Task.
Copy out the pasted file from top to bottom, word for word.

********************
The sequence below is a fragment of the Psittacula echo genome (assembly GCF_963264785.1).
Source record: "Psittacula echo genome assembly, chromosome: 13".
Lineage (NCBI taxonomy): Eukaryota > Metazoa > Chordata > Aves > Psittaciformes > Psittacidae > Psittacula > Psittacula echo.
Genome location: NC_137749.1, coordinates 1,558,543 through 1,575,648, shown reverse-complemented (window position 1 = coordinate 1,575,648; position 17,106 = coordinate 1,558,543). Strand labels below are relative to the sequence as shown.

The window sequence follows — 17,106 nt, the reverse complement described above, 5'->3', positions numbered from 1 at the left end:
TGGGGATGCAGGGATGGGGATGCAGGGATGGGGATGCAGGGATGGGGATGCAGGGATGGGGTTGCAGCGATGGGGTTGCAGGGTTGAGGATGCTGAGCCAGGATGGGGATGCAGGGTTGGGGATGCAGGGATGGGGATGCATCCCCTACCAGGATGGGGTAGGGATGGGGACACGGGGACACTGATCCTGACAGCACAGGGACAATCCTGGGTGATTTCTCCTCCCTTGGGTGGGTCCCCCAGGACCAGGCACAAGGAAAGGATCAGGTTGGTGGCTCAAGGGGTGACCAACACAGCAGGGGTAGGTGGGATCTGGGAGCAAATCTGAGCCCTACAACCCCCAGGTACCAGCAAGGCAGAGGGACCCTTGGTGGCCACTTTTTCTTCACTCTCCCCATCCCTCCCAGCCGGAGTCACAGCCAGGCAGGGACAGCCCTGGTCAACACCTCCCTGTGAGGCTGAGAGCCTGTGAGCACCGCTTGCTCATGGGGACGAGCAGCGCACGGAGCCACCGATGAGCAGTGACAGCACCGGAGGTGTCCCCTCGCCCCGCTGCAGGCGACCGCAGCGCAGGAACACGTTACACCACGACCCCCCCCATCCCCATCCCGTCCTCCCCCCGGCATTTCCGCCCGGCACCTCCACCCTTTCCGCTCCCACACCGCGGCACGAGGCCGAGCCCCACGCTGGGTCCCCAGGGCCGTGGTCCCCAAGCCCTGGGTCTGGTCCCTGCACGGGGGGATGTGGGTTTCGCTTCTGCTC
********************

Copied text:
The sequence below is a fragment of the Psittacula echo genome (assembly GCF_963264785.1).
Source record: "Psittacula echo genome assembly, chromosome: 13".
Lineage (NCBI taxonomy): Eukaryota > Metazoa > Chordata > Aves > Psittaciformes > Psittacidae > Psittacula > Psittacula echo.
Genome location: NC_137749.1, coordinates 1,558,543 through 1,575,648, shown reverse-complemented (window position 1 = coordinate 1,575,648; position 17,106 = coordinate 1,558,543). Strand labels below are relative to the sequence as shown.

The window sequence follows — 17,106 nt, the reverse complement described above, 5'->3', positions numbered from 1 at the left end:
TGGGGATGCAGGGATGGGGATGCAGGGATGGGGATGCAGGGATGGGGATGCAGGGATGGGGTTGCAGCGATGGGGTTGCAGGGTTGAGGATGCTGAGCCAGGATGGGGATGCAGGGTTGGGGATGCAGGGATGGGGATGCATCCCCTACCAGGATGGGGTAGGGATGGGGACACGGGGACACTGATCCTGACAGCACAGGGACAATCCTGGGTGATTTCTCCTCCCTTGGGTGGGTCCCCCAGGACCAGGCACAAGGAAAGGATCAGGTTGGTGGCTCAAGGGGTGACCAACACAGCAGGGGTAGGTGGGATCTGGGAGCAAATCTGAGCCCTACAACCCCCAGGTACCAGCAAGGCAGAGGGACCCTTGGTGGCCACTTTTTCTTCACTCTCCCCATCCCTCCCAGCCGGAGTCACAGCCAGGCAGGGACAGCCCTGGTCAACACCTCCCTGTGAGGCTGAGAGCCTGTGAGCACCGCTTGCTCATGGGGACGAGCAGCGCACGGAGCCACCGATGAGCAGTGACAGCACCGGAGGTGTCCCCTCGCCCCGCTGCAGGCGACCGCAGCGCAGGAACACGTTACACCACGACCCCCCCCATCCCCATCCCGTCCTCCCCCCGGCATTTCCGCCCGGCACCTCCACCCTTTCCGCTCCCACACCGCGGCACGAGGCCGAGCCCCACGCTGGGTCCCCAGGGCCGTGGTCCCCAAGCCCTGGGTCTGGTCCCTGCACGGGGGGATGTGGGTTTCGCTTCTGCTC